LOCAL NEWS

8th Annual Winter Tracks Education Event in Troy

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Yells of enthusiasm could be heard for miles. Mr. Arpin, a local school teacher, said “I’m just happy we got the kids outside.” Over at the mammal booth, Anthony never tired of answering the same question; “No that one is a coyote, not a fox.” Over at the bear-aware station, Ben could be heard shouting; “Watch out for the bear!” Later he also said, “It’s really cool to see kids excited and wanting to learn- it’s cold and weather is working against us, but I’ve never been so happy to hear about pandas during a local bear identification course. It’s contagious.” Amy Pierson, the executive director for YVFC guided groups from site to site, and said; “it was awesome to see so many adults invested in getting kids outside and connected to their environment.” A few brave highschoolers faced the cold as well to help chaperone the throngs. Phil Hough, who works at FSPW and was pivotal in coordinating the event said “Winter Tracks is great to get kids outside, having fun and learning about nature. We connect volunteers with expertise on things like tracks, trees, mammals, ecology, avalanche/snow safety to share their knowledge and passion with the students.” Although temperatures hung around 35 degrees Fahrenheit, everyone stayed focused and had a great time learning in the snow.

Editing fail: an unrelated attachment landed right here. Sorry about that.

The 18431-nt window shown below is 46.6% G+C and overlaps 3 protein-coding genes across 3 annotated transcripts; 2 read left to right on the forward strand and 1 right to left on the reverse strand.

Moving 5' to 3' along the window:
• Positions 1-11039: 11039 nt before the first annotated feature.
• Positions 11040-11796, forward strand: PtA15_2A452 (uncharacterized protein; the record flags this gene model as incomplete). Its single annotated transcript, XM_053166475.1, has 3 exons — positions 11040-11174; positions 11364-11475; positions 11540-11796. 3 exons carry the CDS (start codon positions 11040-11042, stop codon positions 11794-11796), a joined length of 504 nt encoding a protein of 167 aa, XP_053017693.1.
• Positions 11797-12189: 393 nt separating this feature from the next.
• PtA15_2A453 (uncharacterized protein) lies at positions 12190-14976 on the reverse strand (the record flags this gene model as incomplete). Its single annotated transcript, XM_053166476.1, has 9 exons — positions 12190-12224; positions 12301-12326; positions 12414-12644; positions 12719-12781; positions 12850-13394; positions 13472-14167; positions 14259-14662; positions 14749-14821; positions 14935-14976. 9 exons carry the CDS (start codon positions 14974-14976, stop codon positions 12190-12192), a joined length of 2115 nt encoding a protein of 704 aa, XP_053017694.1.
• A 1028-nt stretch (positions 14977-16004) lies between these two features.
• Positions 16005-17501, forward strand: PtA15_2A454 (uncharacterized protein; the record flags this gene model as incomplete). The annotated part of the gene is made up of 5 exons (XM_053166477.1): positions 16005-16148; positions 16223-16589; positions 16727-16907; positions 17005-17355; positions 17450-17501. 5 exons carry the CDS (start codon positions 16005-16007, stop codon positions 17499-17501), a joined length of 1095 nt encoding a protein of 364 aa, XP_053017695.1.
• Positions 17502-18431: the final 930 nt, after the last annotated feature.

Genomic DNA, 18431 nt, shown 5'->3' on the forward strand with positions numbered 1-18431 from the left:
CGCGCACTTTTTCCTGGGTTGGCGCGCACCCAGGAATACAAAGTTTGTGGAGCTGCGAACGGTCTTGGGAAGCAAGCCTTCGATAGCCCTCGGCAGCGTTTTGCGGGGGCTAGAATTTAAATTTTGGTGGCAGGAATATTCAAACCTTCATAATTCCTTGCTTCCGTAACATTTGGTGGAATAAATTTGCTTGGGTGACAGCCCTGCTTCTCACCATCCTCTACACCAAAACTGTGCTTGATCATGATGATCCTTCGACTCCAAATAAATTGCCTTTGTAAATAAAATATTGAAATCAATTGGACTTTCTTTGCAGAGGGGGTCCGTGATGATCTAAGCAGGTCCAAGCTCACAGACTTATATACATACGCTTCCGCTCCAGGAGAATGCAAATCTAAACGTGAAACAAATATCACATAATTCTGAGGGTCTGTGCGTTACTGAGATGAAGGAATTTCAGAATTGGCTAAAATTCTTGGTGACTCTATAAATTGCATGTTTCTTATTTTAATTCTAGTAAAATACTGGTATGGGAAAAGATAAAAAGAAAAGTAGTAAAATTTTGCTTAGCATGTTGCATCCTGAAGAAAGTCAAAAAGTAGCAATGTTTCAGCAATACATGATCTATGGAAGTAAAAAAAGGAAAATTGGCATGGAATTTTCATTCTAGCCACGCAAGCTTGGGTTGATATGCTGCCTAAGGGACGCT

By Katie McCahan, The Montanian

 

Photos by Katie McCahan, The Montanian

Landowners can apply for Forest Resiliency and Wildfire Mitigation Assistance through the USDA Joint Chiefs’ Landscape

Restoration Partnership 

USDA’s Forest Service and Natural Resources Conservation Service (NRCS) in Montana were awarded four Joint Chiefs’ Landscape Restoration Partnership projects last week. These partnership projects will mitigate wildfire risk, protect water quality, improve wildlife habitat, restore forest ecosystems and ultimately contribute to USDA’s efforts to combat climate change.

Private forest landowners located within the priority areas for the following three-year projects can apply for technical and financial assistance. While NRCS accepts applications for all programs year-round, landowners should apply by March 4, 2022, to be eligible for the current round of funding. Interested landowners can use the contact information below to get more information.

Libby Surround Stewardship, Kootenai National Forest: Contact the NRCS Eureka field office at 406-296-0367.

“NRCS is excited to collaborate with the Forest Service and the many other partners that have helped to develop these projects and will be working with us to implement them,” said Tom Watson, NRCS State Conservationist for Montana. “Enhanced forest resiliency and reduction of wildfire threats benefits us all by protecting our communities, critical infrastructure, and evacuation routes for residents and responders.”

Learn more about each of Montana’s Joint Chiefs’ Landscape Restoration projects at www.mt.nrcs.usda under Programs.

Submitted by USDA Natural Resources

Conservation Service